by Lisa Ruping Cheng
Let’s continue with the story.
“As soon as he began to get near to the wood, all the great trees, the bushes, and brambles gave way of themselves to let him pass through. He walked up to the castle which he saw at the end of a large avenue; and you can imagine he was a good deal surprised when he saw none of his people following him because the trees closed again as soon as he had passed through them. However, he did not cease from continuing his way; a young prince in search of glory is ever valiant.
He came into a spacious outer court, and what he saw was enough to freeze him with horror. A frightul silence reigned over all; the image of death was everywhere, and there was nothing to be seen but what seemed to be the outstretched bodies of dead men and animals. He, however, very well knew, by the ruby faces and pimpled noses of the porters, that they were only asleep; and their goblets, wherein still remained some drops of wine, showed plainly that they had fallen asleep while drinking their wine.
He then crossed a court paved with marble, went up the stairs, and came into the guard chamber, where guards were standing in their ranks, with their muskets upon their shoulders, and snoring with all their might. He went through several rooms full of gentlemen and ladies, some standing and others sitting, but all were asleep. He came into a gilded chamber, where he saw upon a bed, the curtains of which were all open, the most beautiful sight ever beheld – a princess who appeared to be about fifteen or sixteen years of age, and whose bright and resplendent beauty had something divine in it. He approached with trembling and admiration, and fell down upon his knees before her.
Then, as the end of the enchantment was come, the Princess awoke, and looking on him with eyes more tender than could have been expected at first sight, said:
“Is it you, my Prince? You have waited a long while.”
The Prince, charmed with the words, and much more with the manner in which they were spoken knew not how to show his joy and gratitude; he assured her that he loved her better than he did himself. He was more at a loss than she, and we need not wonder at it; she had had time to think of what to say to him; for it is evident (though history says nothing of it) that the good fairy, during so long a sleep, had given her very pleasant dreams. In short, they talked together for four hours, and then they said not half they had to say.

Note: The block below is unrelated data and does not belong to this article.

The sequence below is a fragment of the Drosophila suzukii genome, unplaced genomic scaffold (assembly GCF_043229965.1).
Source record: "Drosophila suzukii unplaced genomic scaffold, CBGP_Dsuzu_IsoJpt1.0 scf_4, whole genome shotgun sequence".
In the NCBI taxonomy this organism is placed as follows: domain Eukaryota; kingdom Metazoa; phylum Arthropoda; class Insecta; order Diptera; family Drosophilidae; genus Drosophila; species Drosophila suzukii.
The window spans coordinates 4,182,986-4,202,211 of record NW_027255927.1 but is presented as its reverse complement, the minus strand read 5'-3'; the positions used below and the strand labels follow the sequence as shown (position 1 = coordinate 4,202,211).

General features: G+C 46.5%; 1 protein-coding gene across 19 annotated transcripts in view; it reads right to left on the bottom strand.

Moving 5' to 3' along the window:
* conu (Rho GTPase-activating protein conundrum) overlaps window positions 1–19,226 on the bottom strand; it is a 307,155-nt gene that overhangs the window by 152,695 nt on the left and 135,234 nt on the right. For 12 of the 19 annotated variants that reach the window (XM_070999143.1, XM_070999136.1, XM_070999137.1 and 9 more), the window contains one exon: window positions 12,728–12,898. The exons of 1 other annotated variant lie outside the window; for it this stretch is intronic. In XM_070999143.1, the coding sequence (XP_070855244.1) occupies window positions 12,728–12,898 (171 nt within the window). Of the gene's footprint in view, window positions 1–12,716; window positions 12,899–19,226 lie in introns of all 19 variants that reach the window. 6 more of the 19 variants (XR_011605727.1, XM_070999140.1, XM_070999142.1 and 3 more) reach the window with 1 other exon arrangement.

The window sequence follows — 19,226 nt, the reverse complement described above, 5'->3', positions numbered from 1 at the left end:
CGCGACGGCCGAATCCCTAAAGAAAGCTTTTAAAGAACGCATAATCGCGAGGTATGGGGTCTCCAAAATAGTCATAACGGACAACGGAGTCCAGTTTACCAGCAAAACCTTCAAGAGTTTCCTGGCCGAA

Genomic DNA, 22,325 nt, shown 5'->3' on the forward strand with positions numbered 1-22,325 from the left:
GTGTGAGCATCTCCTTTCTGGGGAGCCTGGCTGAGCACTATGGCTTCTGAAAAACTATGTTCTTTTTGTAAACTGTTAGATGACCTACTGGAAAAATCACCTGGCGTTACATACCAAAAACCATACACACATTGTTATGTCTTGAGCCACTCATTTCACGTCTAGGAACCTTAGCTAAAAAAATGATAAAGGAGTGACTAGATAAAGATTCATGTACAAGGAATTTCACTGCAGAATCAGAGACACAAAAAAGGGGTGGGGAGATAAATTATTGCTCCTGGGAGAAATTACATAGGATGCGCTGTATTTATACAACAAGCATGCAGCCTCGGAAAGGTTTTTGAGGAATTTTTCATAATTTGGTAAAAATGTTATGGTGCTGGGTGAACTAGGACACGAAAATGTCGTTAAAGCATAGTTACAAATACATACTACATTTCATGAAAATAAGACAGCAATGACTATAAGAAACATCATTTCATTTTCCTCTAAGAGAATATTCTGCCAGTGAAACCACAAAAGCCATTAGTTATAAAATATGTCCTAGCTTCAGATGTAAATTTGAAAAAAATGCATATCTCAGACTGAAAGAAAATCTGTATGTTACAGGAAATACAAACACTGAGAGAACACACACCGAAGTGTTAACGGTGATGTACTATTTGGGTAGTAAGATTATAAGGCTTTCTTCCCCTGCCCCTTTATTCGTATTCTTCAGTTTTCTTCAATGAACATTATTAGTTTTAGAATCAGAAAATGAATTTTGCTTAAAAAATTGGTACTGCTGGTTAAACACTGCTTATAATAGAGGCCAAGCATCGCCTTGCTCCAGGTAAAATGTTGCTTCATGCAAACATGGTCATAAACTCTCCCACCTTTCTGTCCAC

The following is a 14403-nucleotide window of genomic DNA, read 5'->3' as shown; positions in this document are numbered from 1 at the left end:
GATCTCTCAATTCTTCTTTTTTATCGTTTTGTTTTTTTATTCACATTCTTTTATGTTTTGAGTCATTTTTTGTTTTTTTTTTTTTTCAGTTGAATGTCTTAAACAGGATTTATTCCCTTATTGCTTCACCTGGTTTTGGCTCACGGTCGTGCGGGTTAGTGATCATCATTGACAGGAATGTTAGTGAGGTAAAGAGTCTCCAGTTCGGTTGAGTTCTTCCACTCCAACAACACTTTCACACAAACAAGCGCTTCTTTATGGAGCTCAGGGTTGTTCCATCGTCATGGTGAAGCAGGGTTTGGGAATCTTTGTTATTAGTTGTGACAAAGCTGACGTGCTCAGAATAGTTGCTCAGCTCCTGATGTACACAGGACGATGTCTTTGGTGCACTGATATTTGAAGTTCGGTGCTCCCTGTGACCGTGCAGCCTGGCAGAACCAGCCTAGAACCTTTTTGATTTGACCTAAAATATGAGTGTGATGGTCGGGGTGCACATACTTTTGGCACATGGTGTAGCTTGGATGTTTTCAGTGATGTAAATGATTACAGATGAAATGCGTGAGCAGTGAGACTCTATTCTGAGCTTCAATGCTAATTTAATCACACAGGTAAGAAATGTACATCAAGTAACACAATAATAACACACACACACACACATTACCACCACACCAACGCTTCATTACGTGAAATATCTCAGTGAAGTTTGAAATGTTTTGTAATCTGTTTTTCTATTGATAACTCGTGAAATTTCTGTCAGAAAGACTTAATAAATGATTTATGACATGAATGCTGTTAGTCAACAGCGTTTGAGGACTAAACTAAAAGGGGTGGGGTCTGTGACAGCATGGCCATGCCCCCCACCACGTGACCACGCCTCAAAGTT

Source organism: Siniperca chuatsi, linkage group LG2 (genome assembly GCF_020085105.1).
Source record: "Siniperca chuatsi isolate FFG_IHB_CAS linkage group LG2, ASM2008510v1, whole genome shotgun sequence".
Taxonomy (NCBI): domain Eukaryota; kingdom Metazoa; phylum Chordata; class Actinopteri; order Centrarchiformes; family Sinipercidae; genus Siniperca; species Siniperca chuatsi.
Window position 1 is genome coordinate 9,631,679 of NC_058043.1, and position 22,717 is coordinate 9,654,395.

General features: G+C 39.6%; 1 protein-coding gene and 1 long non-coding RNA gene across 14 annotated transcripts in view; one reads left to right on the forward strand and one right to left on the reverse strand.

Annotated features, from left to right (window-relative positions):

In the meanwhile all the palace had woken up with the Princess; everyone thought upon his own business, and as they were not in love, they were ready to die of hunger. The lady of honor, being as sharp set as the other folks, grew very impatient, and told the Princess aloud that the meal was served. The Prince helped the Princess to rise. She was entirely and very magnificently dressed; but His Royal Highness took care not to tell her that she was dressed like his great-grandmother. And had a high collar. She looked not a bit the less charming and beautiful for all that.
They went into the great mirrored hall, where they supped and were served by the officers of the Princess’ houshold. The violins played old tunes, but they were excellent, though they had not been played for a hundred years; and after supper, withouth losing any time, the lord married them in the chapel of the castle. They had very little sleep – the Princess scarcely needed any; and the Prince left her next morning to return into th ecity wherer his father was greatly troubled about him.
The Prince told him that he was in love with a pricess who had slept a hundred years after being cursed by a dark fairy. The King gave his son a magnificant wedding. The prince and the princess lived very happily after.
Note: According to Perrault’s book, the second part of the story contains a wicked queen, who was the Prince’s mother. Wowospot Kids has modified and simplied the story by removing the part that may be too scary for younger listeners/readers.